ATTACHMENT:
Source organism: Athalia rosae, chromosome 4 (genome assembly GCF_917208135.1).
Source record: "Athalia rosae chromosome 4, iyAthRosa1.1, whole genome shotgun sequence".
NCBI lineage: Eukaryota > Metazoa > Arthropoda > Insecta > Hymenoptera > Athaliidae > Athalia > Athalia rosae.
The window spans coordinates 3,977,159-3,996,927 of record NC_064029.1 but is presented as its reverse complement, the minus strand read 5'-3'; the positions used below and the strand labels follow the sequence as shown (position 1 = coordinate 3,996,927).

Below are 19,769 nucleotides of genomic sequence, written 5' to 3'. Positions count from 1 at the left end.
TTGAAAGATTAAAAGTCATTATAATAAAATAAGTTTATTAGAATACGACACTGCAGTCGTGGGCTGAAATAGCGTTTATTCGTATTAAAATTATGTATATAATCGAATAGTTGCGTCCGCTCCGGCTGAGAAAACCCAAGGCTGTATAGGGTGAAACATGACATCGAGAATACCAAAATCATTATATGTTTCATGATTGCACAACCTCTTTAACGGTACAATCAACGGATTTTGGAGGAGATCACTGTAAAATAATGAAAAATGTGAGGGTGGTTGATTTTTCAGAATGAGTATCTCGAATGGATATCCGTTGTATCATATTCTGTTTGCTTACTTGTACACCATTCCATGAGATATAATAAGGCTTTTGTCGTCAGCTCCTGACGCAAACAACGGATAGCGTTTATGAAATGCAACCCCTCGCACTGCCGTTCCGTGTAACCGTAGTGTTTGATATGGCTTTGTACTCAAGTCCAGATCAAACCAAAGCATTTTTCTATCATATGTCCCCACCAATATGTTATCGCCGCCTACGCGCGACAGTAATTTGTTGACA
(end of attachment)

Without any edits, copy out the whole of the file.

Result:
Source organism: Athalia rosae, chromosome 4 (genome assembly GCF_917208135.1).
Source record: "Athalia rosae chromosome 4, iyAthRosa1.1, whole genome shotgun sequence".
NCBI lineage: Eukaryota > Metazoa > Arthropoda > Insecta > Hymenoptera > Athaliidae > Athalia > Athalia rosae.
The window spans coordinates 3,977,159-3,996,927 of record NC_064029.1 but is presented as its reverse complement, the minus strand read 5'-3'; the positions used below and the strand labels follow the sequence as shown (position 1 = coordinate 3,996,927).

Below are 19,769 nucleotides of genomic sequence, written 5' to 3'. Positions count from 1 at the left end.
TTGAAAGATTAAAAGTCATTATAATAAAATAAGTTTATTAGAATACGACACTGCAGTCGTGGGCTGAAATAGCGTTTATTCGTATTAAAATTATGTATATAATCGAATAGTTGCGTCCGCTCCGGCTGAGAAAACCCAAGGCTGTATAGGGTGAAACATGACATCGAGAATACCAAAATCATTATATGTTTCATGATTGCACAACCTCTTTAACGGTACAATCAACGGATTTTGGAGGAGATCACTGTAAAATAATGAAAAATGTGAGGGTGGTTGATTTTTCAGAATGAGTATCTCGAATGGATATCCGTTGTATCATATTCTGTTTGCTTACTTGTACACCATTCCATGAGATATAATAAGGCTTTTGTCGTCAGCTCCTGACGCAAACAACGGATAGCGTTTATGAAATGCAACCCCTCGCACTGCCGTTCCGTGTAACCGTAGTGTTTGATATGGCTTTGTACTCAAGTCCAGATCAAACCAAAGCATTTTTCTATCATATGTCCCCACCAATATGTTATCGCCGCCTACGCGCGACAGTAATTTGTTGACA